Caused by a virus, these unsightly growths are a harmless rite of passage for most youngsters.
Small crusty growths caused by the papilloma virus, warts usually appear on a young horse’s muzzle but can be found on the eyelids as well. They are primarily a cosmetic concern and will go away once the horse’s body mounts an immune response against them. “Typically we simply try to talk the owner into ignoring warts because, in most horses, they run their course quickly,” says Tia Nelson, DVM, a veterinarian from Helena, Montana. “Then they are gone and the horse usually has immunity against warts for the rest of its life.”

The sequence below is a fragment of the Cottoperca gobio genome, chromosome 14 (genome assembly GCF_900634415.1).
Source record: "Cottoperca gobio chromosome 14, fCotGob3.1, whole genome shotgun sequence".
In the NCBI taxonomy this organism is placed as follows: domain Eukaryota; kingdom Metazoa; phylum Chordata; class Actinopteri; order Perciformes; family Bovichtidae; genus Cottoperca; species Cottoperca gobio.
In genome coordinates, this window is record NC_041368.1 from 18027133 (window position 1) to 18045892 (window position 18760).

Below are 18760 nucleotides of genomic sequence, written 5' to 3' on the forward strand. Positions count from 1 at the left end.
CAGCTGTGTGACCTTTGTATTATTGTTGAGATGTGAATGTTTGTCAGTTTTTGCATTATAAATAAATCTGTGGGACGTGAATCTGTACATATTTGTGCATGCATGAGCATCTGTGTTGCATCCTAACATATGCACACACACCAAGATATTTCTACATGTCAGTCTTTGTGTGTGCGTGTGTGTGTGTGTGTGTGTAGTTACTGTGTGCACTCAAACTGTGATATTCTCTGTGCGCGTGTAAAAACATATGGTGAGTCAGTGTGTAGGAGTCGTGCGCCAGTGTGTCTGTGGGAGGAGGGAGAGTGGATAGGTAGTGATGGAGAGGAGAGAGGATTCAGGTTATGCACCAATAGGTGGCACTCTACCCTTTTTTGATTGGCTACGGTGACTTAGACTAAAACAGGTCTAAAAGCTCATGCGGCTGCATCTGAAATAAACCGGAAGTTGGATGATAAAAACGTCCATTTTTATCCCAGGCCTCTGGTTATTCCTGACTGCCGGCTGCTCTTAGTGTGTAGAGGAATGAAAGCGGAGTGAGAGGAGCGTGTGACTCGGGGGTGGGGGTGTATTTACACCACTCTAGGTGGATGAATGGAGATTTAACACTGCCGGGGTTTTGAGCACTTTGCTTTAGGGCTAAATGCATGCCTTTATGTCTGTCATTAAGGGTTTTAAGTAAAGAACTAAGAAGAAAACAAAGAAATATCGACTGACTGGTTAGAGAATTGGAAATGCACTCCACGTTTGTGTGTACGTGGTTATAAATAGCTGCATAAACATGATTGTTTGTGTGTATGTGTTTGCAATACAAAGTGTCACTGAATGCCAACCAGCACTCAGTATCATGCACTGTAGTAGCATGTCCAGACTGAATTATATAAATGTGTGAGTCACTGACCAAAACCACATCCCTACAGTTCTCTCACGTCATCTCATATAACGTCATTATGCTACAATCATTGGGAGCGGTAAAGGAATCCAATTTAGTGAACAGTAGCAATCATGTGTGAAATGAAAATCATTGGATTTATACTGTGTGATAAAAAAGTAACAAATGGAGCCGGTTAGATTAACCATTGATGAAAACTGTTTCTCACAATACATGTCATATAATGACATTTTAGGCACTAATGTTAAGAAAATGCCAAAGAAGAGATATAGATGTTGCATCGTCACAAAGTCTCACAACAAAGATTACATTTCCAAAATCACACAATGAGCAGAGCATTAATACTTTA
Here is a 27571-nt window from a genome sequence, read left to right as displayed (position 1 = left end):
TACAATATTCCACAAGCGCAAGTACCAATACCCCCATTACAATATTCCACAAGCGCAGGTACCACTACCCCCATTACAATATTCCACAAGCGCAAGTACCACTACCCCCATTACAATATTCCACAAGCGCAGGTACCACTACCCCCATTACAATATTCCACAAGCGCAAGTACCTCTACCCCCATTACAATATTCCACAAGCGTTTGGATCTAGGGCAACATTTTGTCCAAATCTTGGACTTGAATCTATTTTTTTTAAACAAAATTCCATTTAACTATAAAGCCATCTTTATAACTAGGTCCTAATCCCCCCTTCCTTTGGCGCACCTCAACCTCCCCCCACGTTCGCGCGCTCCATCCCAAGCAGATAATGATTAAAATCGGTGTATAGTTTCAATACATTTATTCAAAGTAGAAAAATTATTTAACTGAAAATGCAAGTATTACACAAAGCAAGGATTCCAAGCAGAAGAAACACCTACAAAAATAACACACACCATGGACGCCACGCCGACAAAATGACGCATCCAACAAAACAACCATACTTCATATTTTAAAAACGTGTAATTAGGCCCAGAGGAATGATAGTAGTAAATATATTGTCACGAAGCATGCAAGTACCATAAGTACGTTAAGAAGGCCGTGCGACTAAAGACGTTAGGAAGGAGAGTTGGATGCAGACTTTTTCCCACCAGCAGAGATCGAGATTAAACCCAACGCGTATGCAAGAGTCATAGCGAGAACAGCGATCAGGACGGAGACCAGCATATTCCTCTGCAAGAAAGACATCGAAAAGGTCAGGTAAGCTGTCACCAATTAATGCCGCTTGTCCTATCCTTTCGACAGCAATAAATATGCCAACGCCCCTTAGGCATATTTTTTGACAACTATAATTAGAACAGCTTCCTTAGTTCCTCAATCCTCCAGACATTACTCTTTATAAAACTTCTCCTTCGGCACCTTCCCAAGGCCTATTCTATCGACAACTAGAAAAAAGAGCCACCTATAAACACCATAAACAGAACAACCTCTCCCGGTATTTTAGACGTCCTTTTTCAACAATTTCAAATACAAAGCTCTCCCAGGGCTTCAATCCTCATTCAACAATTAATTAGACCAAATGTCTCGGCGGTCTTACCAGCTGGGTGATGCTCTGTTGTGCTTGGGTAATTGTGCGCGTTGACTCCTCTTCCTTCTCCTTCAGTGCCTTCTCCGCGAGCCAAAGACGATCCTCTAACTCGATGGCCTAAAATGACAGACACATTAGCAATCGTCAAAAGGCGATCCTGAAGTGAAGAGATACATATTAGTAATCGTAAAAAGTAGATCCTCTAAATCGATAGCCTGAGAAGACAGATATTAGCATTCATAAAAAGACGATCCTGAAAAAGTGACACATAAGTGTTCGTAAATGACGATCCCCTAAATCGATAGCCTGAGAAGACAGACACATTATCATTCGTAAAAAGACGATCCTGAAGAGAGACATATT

Occasionally, however, warts become so large that they obstruct a nostril or otherwise cause problems. “Once in a great while, we see some warts that are really awful---so thick and large that the young horse has a hard time eating,” says Nelson.
In those cases, she says treatment focuses on getting the horse’s immune system to recognize the virus as foreign and attack it. “We sedate the horse and use a pair of pliers to crush one or more of the warts deeply enough to make them bleed,” she explains. “This will often give the immune system a signal that an intruder is present, allowing the horse’s body to mount an immune response (to fight the warts) faster than when you simply leave the warts alone. Usually within a week to 10 days, the warts shrink up and are all gone. In the meantime, we may give the young horse some bute or Banamine to help with the discomfort while recovering.”